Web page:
Years ago while watching a football game, I heard the announcer talk about Turf Toe as an injury the quarterback suffered. Since then, I have heard a similar statement many times around the sport of football. In our practice, however, we have seen turf toe as an injury in many sports. It is therefore important that any athlete understand what this entity is and how to treat it.
What is Turf Toe Anyway?
Turf toe is a sprain of the great toe joint and commonly presents as a red, swollen, painful joint. It has long been described as a hyperdorsiflexion (forced upward motion) of the great toe while participating in sports, but can similarly present with a hyperplantarflexion (forced downward motion) of the great toe, like when a toe is tucked under the foot.
This condition will present with swelling to the joint and severe pain with any motion of the toe, especially with walking, running or pushing off with the toes.
It is a sprain or tear of the ligaments of the 1st metatarsal-phalangeal joint (the great toe joint) and can also include tendonitis or injury to the associated tendons. Care should be exercised to ensure it is only a sprain and not a sesamoid fracture, a stress fracture to the joint or a fracture involving the metatarsal or the toe bones (phalanx).
The key to this injury is treatment. Since it is a sprain, it needs to be protected to limit continual reinjury, but should also be treated similar to any sprain:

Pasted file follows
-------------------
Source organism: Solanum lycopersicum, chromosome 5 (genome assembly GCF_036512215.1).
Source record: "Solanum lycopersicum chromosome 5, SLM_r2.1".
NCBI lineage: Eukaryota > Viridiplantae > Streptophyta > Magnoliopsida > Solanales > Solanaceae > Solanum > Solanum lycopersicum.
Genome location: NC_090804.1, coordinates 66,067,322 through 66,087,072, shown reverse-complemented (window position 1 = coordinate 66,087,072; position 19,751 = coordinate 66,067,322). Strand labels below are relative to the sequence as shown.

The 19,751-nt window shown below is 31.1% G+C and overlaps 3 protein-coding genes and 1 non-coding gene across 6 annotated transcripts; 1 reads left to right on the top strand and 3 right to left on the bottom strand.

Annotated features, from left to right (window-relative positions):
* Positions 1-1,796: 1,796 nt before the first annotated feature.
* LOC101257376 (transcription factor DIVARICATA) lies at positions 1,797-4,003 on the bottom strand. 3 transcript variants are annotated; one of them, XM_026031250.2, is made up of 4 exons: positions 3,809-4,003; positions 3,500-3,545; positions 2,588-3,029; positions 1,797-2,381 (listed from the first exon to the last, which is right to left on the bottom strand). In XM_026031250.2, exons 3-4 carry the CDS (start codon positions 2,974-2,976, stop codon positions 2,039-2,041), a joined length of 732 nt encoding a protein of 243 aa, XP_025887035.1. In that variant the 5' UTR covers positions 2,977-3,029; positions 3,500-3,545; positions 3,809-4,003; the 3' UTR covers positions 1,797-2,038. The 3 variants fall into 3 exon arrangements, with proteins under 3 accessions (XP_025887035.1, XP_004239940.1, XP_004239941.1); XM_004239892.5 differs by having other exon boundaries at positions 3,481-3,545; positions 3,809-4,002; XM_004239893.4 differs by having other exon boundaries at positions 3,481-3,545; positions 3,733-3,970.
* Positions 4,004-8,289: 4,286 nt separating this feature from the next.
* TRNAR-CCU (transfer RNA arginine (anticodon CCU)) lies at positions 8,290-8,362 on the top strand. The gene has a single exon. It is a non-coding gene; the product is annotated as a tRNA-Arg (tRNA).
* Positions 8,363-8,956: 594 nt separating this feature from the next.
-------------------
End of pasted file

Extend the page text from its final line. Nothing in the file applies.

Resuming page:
- RICE the Sprain - Rest, Ice, Compression, Elevation will improve the swelling in the area and decrease the pain. This treatment is important for any sprained ligament.
- Splinting- Often the joint is splinted to allow continuation of play after the inital recovery period. Two options exist for splinting.
- Turf Toe Taping - A specialized taping technique designed to limit motion of the great toe joint and allow healing while still participating in regular activities. This usually reduces the pain associated with the recovery.
- Orthotic Plate - Rigid plate or possibly a firm extension under the great toe joint to limit motion to that joint. These are commonly place in cleats for football players where the problem recurs regularly and is more a preventive measure as opposed to a treatment option.
- Avoiding Barefoot Activities - Because the joint is sprained, any activities without protection will increase the length of time the injury is problematic. Protective measures, even simple shoes, are important to limit reinjury. Gymnasts can participate barefoot as usual if the joint is splinted with taping, dancers also...
If you are concerned you may have Turf Toe, or a similar injury, it is imperative that you be evaluated to help you recover quickly and avoid further injury that may require surgery or keep you from playing for much longer. You deserve to keep playing....